The online edition, pittsburghlive.com, of the Pittsburgh Tribune-Review asks rhetorically in an editorial on Friday:
On Wednesday, Mr. Obama appeared on ESPN to announce his picks for the NCAA basketball tournament.
Earlier in the week, he gave "exclusive" interviews to TV stations from around the country -- including Pittsburgh's KDKA -- on "education reform." (KDKA's story catapulted pro forma local TV video stenography to news lows.)
Saturday last, when not giving his weekly radio address on the critically important issue of Women's History Month, Obama was playing golf -- reported to be the 61st round of his presidency -- joking that it was not "playing" at all but an "investment."
That was fast on the heels of his riveting summit on "bullying."
Can you imagine how the mainstream media would have reacted to such disconnected behavior had it been a Republican president?
Actually, we don't have to imagine how the mainstream media would have reacted to a similar response by a Repub president. Nor do we have to go back much in time. Researchers Allan Wood and Paul Thompson remind us
At approximately 8:48 a.m. on the morning of September 11, 2001, the first pictures of the burning World Trade Center were broadcast on live television. The news anchors, reporters, and viewers had little idea what had happened in lower Manhattan, but there were some people who did know. By that time, the Federal Aviation Administration (FAA), the North American Aerospace Defense Command (NORAD), the National Military Command Center, the Pentagon, the White House, the Secret Service, and Canada’s Strategic Command all knew that three commercial airplanes had been hijacked. They knew that one plane had been flown deliberately into the World Trade Center’s North Tower; a second plane was wildly off course and also heading toward Manhattan; and a third plane had abruptly turned around over Ohio and was flying back toward Washington, DC.
So why, at 9:03 a.m.—fifteen minutes after it was clear the United States was under terrorist attack—did President Bush sit down with a classroom of second-graders and begin a 20-minute pre-planned photo op? No one knows the answer to that question. In fact, no one has even asked Bush about it.
No one asked President Bush why it was more important for him to be photographed with schoolchildren than to act upon the threat to the nation from the most deadly terrorist attack in world history. Nor- until popular support for the Iraq war declined significantly- were many questions asked about the White House's lackadaisical response to this portion of the August 6, 2001 Presidential Daily Briefing:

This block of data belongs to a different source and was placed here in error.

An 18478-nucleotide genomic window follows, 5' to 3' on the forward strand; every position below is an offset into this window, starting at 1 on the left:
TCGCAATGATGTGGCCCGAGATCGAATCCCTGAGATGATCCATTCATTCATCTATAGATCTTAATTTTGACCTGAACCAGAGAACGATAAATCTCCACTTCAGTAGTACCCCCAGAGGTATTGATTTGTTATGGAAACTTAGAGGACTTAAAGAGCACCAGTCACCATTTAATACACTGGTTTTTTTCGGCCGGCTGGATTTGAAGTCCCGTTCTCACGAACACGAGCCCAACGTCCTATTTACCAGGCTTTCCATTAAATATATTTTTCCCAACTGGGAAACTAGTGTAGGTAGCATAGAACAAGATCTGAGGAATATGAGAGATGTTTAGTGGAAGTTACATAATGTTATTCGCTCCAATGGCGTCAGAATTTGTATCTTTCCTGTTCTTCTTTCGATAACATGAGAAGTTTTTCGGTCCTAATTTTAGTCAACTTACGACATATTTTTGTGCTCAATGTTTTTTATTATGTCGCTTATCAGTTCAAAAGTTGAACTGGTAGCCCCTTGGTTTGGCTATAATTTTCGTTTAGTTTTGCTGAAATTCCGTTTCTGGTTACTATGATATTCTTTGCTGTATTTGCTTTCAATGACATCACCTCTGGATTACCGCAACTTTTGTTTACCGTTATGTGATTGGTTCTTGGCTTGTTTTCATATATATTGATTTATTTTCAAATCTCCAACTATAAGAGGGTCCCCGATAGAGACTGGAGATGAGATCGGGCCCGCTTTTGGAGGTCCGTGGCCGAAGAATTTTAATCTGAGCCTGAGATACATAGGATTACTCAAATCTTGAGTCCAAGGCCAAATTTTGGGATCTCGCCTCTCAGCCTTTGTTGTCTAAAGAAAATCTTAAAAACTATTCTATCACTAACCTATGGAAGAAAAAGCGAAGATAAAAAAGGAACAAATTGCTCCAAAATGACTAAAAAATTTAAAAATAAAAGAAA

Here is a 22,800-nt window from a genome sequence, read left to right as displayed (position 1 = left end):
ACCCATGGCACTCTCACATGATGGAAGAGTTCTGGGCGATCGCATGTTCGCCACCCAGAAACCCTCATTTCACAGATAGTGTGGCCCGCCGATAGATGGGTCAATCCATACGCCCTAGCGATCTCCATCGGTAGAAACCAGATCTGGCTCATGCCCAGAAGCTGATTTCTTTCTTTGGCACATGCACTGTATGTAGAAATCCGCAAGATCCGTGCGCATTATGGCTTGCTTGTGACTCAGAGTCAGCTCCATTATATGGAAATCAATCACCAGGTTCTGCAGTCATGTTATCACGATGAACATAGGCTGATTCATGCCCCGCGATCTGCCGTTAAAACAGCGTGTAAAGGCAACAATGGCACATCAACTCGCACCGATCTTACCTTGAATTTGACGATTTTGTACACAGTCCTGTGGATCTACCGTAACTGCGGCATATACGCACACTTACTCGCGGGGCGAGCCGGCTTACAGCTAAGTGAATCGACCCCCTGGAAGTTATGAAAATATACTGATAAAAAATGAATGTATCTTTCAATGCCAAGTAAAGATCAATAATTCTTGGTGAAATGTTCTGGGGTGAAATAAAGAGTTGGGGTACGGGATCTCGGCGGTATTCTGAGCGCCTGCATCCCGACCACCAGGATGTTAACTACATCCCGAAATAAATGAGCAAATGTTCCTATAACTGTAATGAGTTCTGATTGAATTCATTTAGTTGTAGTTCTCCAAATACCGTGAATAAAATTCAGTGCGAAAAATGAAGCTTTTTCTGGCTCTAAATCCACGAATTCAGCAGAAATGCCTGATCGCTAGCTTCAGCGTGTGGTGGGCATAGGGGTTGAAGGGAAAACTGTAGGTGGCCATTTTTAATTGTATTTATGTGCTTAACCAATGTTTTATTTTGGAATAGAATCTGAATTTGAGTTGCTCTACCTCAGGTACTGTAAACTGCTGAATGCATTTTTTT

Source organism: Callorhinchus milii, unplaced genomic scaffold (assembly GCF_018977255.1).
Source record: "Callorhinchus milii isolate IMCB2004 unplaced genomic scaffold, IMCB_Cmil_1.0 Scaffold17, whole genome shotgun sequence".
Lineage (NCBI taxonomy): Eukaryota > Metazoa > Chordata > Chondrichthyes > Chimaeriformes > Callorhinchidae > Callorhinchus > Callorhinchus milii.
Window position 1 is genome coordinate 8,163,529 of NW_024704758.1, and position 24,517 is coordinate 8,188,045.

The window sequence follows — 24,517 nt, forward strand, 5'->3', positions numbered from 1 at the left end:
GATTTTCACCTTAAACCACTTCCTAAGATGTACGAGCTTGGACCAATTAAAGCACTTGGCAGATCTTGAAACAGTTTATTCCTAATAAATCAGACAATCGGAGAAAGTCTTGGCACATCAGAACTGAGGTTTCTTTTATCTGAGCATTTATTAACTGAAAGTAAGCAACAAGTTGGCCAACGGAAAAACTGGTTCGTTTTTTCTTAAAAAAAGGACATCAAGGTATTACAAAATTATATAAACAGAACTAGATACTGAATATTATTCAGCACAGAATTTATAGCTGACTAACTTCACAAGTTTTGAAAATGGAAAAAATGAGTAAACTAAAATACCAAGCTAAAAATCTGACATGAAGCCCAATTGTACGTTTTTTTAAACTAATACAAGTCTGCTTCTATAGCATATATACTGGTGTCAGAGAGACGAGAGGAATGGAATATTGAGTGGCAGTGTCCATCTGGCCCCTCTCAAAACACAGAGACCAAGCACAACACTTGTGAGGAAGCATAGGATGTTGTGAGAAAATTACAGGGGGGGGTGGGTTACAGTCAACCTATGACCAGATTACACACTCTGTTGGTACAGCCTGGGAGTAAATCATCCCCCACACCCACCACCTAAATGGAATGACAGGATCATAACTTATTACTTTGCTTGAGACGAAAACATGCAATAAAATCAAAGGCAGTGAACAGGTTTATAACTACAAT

Clandestine, foreign government, and media reports indicate bin Laden since 1997 has wanted to conduct terrorist attacks in the US. Bin Laden implied in U.S. television interviews in 1997 and 1998 that his followers would follow the example of World Trade Center bomber Ramzi Yousef and "bring the fighting to America.
Nor have many questions ever been asked about the Administration's seeming lack of concern prior to 9/11/01 toward the terrorist threat, which included the effort of the Attorney General on 9/10/01 "to slash funding from counterterrorism and grants and other homeland defense programs."
It is probably of little concern to the millions- tens of millions?- of Americans in NCAA playoff pools that President Obama also is interested in the outcome of the tournament. The Trib-Review, if it were preferred to ask the tough questions to dwelling in trivia, might ponder the national obsession over athletics that inspires male politicians to point and say "hey, look, at me, I like sports, too." And while playing golf is indefensible (for anyone, at any time), it is a relatively harmless way for the President to ingratiate himself with a Wall Street crowd that helped bankroll his 2008 campaign but now is showering the opposing party with cash.
So, yes, we know how the mainstream media reacted to President Bush turning a blind eye to a national emergency- the terrorist peril before the September '01 attacks- and his inattention during a national emergency. This President has addressed, effectively or otherwise, the situations in Egypt, Libya, and Japan. If the mainstream media has viewed Mr. Obama's approach insufficiently critically, it is only part of a pattern which politically benefited his predecessor, enabling the latter's reelection and completion of two terms without threat of impeachment.
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